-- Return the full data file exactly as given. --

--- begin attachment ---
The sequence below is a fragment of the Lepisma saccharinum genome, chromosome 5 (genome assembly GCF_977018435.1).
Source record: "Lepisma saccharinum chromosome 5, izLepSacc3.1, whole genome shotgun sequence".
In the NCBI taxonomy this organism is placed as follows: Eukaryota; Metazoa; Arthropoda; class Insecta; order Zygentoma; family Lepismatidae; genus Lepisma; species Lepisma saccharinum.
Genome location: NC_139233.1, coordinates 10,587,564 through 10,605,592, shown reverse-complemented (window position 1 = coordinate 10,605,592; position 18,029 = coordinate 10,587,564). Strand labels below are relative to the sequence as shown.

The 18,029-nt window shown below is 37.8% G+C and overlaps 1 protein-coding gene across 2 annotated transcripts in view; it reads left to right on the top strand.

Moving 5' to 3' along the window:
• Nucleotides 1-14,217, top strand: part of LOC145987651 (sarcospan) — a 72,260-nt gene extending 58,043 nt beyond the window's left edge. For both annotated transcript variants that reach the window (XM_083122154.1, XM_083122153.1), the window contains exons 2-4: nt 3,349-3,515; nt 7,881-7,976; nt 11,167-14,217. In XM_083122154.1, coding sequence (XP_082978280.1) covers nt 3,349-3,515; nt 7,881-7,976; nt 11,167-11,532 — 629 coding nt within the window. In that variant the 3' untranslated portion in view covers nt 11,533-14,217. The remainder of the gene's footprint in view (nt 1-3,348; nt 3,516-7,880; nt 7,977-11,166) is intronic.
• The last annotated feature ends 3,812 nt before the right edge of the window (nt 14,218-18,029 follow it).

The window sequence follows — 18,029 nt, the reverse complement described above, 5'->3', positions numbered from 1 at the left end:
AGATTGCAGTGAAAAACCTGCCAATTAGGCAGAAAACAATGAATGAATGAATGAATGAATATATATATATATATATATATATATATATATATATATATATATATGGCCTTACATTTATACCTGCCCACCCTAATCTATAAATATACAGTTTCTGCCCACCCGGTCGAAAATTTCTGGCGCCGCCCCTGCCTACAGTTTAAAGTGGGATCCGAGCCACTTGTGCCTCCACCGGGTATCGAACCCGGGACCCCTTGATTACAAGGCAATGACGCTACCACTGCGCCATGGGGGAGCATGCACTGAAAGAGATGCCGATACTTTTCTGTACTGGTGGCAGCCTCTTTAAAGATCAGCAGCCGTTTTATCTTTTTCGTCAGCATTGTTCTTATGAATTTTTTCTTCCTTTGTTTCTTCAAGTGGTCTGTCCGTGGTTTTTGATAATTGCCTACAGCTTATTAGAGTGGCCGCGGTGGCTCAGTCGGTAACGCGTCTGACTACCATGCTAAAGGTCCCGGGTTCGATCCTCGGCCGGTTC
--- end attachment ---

The sequence below is a fragment of the Lepisma saccharinum genome, chromosome 5 (genome assembly GCF_977018435.1).
Source record: "Lepisma saccharinum chromosome 5, izLepSacc3.1, whole genome shotgun sequence".
In the NCBI taxonomy this organism is placed as follows: Eukaryota; Metazoa; Arthropoda; class Insecta; order Zygentoma; family Lepismatidae; genus Lepisma; species Lepisma saccharinum.
Genome location: NC_139233.1, coordinates 10,587,564 through 10,605,592, shown reverse-complemented (window position 1 = coordinate 10,605,592; position 18,029 = coordinate 10,587,564). Strand labels below are relative to the sequence as shown.

The 18,029-nt window shown below is 37.8% G+C and overlaps 1 protein-coding gene across 2 annotated transcripts in view; it reads left to right on the top strand.

Moving 5' to 3' along the window:
• Nucleotides 1-14,217, top strand: part of LOC145987651 (sarcospan) — a 72,260-nt gene extending 58,043 nt beyond the window's left edge. For both annotated transcript variants that reach the window (XM_083122154.1, XM_083122153.1), the window contains exons 2-4: nt 3,349-3,515; nt 7,881-7,976; nt 11,167-14,217. In XM_083122154.1, coding sequence (XP_082978280.1) covers nt 3,349-3,515; nt 7,881-7,976; nt 11,167-11,532 — 629 coding nt within the window. In that variant the 3' untranslated portion in view covers nt 11,533-14,217. The remainder of the gene's footprint in view (nt 1-3,348; nt 3,516-7,880; nt 7,977-11,166) is intronic.
• The last annotated feature ends 3,812 nt before the right edge of the window (nt 14,218-18,029 follow it).

The window sequence follows — 18,029 nt, the reverse complement described above, 5'->3', positions numbered from 1 at the left end:
AGATTGCAGTGAAAAACCTGCCAATTAGGCAGAAAACAATGAATGAATGAATGAATGAATATATATATATATATATATATATATATATATATATATATATATATGGCCTTACATTTATACCTGCCCACCCTAATCTATAAATATACAGTTTCTGCCCACCCGGTCGAAAATTTCTGGCGCCGCCCCTGCCTACAGTTTAAAGTGGGATCCGAGCCACTTGTGCCTCCACCGGGTATCGAACCCGGGACCCCTTGATTACAAGGCAATGACGCTACCACTGCGCCATGGGGGAGCATGCACTGAAAGAGATGCCGATACTTTTCTGTACTGGTGGCAGCCTCTTTAAAGATCAGCAGCCGTTTTATCTTTTTCGTCAGCATTGTTCTTATGAATTTTTTCTTCCTTTGTTTCTTCAAGTGGTCTGTCCGTGGTTTTTGATAATTGCCTACAGCTTATTAGAGTGGCCGCGGTGGCTCAGTCGGTAACGCGTCTGACTACCATGCTAAAGGTCCCGGGTTCGATCCTCGGCCGGTTC